Glass contends that the trial court's use of the same factors in aggravation to impose the upper terms on both the voluntary manslaughter offense count and the gun use enhancement "constituted a violation of [Penal Code] section 1170, subdivision (b)'s[ ] prohibition against dual use of facts at sentencing."
As an initial matter, the People contend that Glass has forfeited this contention because his trial counsel failed to object to the trial court's use of the same factors in selecting the upper terms for both the substantive offense in count 1 and the corresponding gun use enhancement. In response, Glass contends that, to the extent his trial counsel failed to object to the trial court's reliance on the same factors in aggravating the sentences on both the substantive offense and the enhancement, his trial counsel provided ineffective assistance. Because Glass contends that defense counsel rendered ineffective assistance by failing to object to the trial court's sentencing choices, we address the merits of his claim. (See People v. Williams (1998) 61 Cal.App.4th 649, 657 [addressing the merits of a claim despite forfeiture because defendant asserted ineffective assistance of counsel].)
At least one court has considered the argument that Glass raises and has concluded that a trial court's reliance on the same factors to aggravate both the sentence for a substantive offense and the sentence on a related enhancement does not violate the dual use prohibition. (See People v. Moberly (2009) 176 Cal.App.4th 1191, 1198 (Moberly).) The Moberly court explained: "We . . . conclude that the dual use of a fact or facts to aggravate both a base term and the sentence on an enhancement is not prohibited. We draw this conclusion by comparison with cases recognizing there is no prohibition on the dual use of facts to impose more than one aggravated term. (See, e.g., People v. Robinson (1992) 11 Cal.App.4th 609, 616, disapproved on other grounds in Scott, supra, 9 Cal.4th at p. 353, fn. 16; People v. Williams (1984) 157 Cal.App.3d 145, 156.) . . . This use of the same facts—to impose the aggravated sentence on multiple, consecutive terms—is for present purposes similar to use of the same fact or facts to impose the aggravated sentence on a single offense and on its accompanying, consecutive enhancement. Appellant provides no rationale for distinguishing the situations, and we find no principled distinction exists." (Ibid.)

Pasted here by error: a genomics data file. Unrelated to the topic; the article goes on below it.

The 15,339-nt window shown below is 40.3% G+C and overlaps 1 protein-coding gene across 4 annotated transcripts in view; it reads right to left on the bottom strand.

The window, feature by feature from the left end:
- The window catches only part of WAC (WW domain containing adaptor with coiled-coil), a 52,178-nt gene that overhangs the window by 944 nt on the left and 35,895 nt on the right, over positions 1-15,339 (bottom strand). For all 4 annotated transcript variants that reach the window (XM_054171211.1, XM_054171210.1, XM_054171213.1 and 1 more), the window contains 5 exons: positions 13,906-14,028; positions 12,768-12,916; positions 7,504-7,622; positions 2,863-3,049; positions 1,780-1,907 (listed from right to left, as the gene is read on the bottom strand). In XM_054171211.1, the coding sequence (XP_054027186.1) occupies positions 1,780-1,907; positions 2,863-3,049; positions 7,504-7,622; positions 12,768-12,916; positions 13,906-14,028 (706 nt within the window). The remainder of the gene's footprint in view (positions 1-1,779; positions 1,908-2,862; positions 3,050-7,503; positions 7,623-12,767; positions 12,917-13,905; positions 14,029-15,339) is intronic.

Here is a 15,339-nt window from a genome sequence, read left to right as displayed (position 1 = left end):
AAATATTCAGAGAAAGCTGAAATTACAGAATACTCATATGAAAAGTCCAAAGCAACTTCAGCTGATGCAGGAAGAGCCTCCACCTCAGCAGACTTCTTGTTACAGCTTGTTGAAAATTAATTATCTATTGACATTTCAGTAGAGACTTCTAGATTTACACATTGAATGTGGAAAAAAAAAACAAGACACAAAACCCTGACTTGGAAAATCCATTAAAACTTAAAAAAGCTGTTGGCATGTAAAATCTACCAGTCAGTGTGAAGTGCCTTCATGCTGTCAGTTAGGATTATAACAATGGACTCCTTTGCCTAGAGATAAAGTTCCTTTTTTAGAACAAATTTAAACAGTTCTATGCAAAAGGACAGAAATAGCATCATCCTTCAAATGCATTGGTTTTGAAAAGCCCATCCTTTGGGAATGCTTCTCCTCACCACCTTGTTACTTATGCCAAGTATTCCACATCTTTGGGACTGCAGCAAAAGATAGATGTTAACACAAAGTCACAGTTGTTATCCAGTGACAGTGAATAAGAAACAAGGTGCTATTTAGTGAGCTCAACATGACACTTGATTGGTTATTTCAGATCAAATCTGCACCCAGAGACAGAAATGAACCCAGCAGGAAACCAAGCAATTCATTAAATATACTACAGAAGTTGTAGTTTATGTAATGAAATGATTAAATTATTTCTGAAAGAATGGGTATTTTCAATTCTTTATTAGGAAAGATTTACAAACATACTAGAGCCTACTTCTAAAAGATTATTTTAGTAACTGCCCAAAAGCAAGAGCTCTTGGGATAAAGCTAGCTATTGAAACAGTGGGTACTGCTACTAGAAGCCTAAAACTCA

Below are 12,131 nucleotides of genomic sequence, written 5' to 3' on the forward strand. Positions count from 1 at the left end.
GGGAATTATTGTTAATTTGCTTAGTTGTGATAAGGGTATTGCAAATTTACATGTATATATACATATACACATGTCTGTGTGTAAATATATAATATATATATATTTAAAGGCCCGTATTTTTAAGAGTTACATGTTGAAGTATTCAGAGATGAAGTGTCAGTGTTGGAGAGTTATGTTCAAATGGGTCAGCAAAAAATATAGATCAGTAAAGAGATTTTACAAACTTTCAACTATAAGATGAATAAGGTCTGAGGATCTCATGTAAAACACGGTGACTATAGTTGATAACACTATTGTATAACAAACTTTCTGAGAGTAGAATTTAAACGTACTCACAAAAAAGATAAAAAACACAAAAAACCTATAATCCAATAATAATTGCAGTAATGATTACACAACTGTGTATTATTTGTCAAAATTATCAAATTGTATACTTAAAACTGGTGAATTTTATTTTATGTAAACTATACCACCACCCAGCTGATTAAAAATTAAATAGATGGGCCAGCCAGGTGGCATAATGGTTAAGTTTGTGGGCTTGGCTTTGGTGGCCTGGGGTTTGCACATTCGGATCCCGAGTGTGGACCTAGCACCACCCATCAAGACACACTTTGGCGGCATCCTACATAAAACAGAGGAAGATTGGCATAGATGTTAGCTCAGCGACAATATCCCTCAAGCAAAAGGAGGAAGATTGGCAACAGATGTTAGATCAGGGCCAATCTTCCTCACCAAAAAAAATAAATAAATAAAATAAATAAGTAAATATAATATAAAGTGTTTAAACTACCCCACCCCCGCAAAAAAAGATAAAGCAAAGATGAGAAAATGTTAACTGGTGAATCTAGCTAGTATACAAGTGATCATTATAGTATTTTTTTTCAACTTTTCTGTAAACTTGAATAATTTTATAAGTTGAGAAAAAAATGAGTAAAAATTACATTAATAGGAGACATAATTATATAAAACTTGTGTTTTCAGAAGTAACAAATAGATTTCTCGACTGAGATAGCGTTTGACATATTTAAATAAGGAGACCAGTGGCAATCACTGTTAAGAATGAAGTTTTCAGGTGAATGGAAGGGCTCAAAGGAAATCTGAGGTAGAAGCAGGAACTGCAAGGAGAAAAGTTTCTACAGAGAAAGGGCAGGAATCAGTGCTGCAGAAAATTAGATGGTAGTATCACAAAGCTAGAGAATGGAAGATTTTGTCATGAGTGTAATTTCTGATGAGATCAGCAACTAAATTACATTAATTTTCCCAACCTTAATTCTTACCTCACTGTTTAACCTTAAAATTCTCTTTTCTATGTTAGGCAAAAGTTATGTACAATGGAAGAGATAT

We agree with the analysis in Moberly and adopt its reasoning here. Penal Code section 1170, subdivision (b) prohibits the court from "using the fact of any enhancement" as a basis for imposing an upper term sentence with respect to a substantive offense. "To comply with section 1170(b), a fact charged and found as an enhancement may be used as a reason for imposing the upper term only if the court has discretion to strike the punishment for the enhancement and does so." (Cal. Rules of Court, rule 4.420(c); People v. Scott (1994) 9 Cal.4th 331, 350.) The trial court in this case did not use the same fact to impose both the personal firearm use enhancement and to impose an upper term, in that the court did not rely on the fact underlying the enhancement (i.e., Glass's personal use of a firearm) as a circumstance in aggravation to select the upper term. Rather, the court relied on a separate set of aggravating factors to impose the upper terms with respect to both the substantive offense and the enhancement. As the Moberly court concluded, there is no principled distinction between a court's reliance on the same set of factors to aggravate a defendant's sentences on multiple, consecutive terms and a court's reliance on the same set of factors to aggravate a defendant's sentence on a substantive offense and an accompanying consecutive enhancement. We therefore reject Glass's contention that the trial court erred in relying on the same set of factors in selecting the upper term with respect to his voluntary manslaughter conviction, and in selecting the upper term with respect to the gun use enhancement.
The judgment of the trial court is affirmed.
McCONNELL, P. J. and DATO, J., concurs.